In late 1935, architectural plans were drawn, and on Sunday 18 April 1937 the church was finally consecrated as the Greek Orthodox Church of Saints Constantine and Helene, in a ceremony conducted by Archbishop Timotheos Evangelinides.
Quickly becoming an integral part of the lives of many Greek families in Perth, it ushered in a new chapter for the community as the cultural tie to their new home was finally cemented.
Post Second World War migration saw the number of Greek settlers in the westernmost state continue and resultantly, the HCWA flourished. A slew of new associations and venues developed during this period.
The Hellenic Youth Association, for example, was one such body which fostered the development of the community’s youngest members, particularly in relation to sports.
In 1968 the Hellenic Hall, which had paved the way for the community’s rise to prominence was demolished to make way for a modern replacement; the Hellenic Community Centre, completed in August ’69, which serves its purpose today.
100 years on, the HCWA continues to provide for the community whose prosperity it played the leading role in ensuring, from 336 Greeks in the first decade of the 20th century, Western Australia’s Hellenic community is now over 16,000 strong.
Though Mr Afkos suspects that including 3rd and 4th generation descendants, that number may be closer to 20,000.
Its membership includes the likes of Kenneth Comninos Michael AC, WA’s 30th governor and its first of Greek heritage; the late Professor Byron Kakulas, founding director of the Perron Institute a pioneer in the study of muscle diseases; and Perth’s incumbent Lord Mayor Basil Zemples.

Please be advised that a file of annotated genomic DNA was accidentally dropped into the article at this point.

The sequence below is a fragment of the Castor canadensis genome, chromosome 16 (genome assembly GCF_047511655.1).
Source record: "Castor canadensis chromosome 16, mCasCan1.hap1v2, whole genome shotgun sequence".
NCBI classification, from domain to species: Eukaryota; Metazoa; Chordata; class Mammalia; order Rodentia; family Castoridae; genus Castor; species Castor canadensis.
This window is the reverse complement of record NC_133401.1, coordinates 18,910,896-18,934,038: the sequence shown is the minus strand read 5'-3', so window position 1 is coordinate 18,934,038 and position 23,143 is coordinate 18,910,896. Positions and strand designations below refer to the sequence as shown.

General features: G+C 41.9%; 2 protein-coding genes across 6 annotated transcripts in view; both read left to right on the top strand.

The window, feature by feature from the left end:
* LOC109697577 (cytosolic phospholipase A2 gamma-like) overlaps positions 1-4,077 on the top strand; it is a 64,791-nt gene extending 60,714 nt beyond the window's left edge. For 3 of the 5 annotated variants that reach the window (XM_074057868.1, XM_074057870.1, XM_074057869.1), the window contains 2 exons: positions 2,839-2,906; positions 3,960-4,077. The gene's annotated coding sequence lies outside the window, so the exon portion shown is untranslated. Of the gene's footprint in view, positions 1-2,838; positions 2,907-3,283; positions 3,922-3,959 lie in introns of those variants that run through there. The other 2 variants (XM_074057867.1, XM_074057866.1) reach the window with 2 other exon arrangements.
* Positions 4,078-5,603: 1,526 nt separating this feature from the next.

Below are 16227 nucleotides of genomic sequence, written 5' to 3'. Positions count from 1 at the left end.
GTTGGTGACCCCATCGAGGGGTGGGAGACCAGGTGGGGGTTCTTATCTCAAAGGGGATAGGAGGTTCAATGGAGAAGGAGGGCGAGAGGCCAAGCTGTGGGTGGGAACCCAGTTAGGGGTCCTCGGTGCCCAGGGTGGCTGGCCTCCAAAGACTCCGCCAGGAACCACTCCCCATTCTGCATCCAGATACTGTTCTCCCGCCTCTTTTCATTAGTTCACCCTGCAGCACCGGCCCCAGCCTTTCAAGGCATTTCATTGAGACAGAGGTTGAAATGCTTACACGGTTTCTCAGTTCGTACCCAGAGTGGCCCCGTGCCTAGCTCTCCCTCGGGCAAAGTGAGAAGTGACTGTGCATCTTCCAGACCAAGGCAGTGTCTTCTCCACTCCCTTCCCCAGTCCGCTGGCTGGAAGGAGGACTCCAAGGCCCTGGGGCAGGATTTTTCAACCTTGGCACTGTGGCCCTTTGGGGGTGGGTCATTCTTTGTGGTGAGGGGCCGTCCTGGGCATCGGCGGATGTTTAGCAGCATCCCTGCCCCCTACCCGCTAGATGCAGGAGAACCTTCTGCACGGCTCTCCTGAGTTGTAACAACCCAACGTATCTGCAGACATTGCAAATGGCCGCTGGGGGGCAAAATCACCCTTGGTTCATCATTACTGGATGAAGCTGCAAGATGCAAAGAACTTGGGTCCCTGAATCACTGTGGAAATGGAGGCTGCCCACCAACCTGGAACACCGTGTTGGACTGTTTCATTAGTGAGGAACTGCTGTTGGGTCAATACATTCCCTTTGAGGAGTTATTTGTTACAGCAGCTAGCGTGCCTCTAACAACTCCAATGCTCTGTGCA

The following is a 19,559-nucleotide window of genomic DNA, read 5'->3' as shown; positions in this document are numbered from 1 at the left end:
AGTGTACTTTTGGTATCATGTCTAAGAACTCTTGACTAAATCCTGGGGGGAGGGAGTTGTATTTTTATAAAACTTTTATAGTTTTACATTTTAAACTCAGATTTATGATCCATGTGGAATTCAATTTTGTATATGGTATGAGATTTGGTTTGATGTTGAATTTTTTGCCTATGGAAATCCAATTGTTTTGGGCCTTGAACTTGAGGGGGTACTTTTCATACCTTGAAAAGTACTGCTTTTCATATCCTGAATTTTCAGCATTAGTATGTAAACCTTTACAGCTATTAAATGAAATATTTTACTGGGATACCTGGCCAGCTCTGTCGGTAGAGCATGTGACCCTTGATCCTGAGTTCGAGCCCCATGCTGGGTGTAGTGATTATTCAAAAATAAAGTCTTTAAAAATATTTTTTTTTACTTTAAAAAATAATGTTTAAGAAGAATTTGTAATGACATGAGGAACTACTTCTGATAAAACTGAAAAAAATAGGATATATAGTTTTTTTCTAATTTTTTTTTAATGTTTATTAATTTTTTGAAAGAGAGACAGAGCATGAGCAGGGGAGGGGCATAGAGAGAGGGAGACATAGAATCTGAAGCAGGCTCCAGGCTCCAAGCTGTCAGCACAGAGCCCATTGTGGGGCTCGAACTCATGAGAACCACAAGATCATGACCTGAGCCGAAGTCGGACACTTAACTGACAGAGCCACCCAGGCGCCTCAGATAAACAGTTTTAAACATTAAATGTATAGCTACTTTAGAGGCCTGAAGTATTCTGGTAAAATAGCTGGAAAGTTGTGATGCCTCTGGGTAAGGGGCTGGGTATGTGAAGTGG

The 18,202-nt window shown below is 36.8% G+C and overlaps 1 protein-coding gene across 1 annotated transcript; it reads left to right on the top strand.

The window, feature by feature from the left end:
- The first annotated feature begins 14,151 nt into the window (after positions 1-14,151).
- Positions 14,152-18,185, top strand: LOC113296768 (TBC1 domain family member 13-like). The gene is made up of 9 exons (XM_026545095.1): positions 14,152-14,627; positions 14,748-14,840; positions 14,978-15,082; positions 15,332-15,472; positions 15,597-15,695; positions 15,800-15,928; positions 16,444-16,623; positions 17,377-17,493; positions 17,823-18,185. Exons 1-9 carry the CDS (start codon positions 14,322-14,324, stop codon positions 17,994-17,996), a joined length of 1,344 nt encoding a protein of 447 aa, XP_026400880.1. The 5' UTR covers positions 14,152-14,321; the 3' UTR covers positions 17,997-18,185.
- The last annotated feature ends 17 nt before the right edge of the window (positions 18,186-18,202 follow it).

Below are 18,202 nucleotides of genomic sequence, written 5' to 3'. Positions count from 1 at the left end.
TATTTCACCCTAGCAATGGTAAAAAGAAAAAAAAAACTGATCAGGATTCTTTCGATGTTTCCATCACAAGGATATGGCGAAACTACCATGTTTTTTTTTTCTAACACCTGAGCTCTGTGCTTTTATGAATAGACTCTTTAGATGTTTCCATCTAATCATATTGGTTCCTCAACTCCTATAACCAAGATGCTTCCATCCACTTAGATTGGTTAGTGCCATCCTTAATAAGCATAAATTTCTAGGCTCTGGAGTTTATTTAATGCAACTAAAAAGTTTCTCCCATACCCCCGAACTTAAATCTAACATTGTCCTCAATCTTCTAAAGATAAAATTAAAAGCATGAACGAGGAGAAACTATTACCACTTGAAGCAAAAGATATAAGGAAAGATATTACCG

“While their contribution to the state has righty been recognised outside of the community, I’m not ashamed to say the HCWA takes some sort of prestige from their accomplishments,” Mr Afkos admits.
The year of celebration will have its finale in a gala ball for all to enjoy, a formal send off for the centenary which will undoubtedly be remembered fondly by the community for years to come.
And the community also plans to mark the milestone with a hard cover book chronicling the organisation’s history and the observance of its 100th anniversary for the benefit of future generations.
“This will be tangible history for the youth of tomorrow, it’ll inspire the future presidents and members of our committee to maintain the HCWA and continue its work,” Mr Afkos explains.
“It will be a joyous year for our community and we welcome everyone to come and celebrate this once in a lifetime achievement with us.”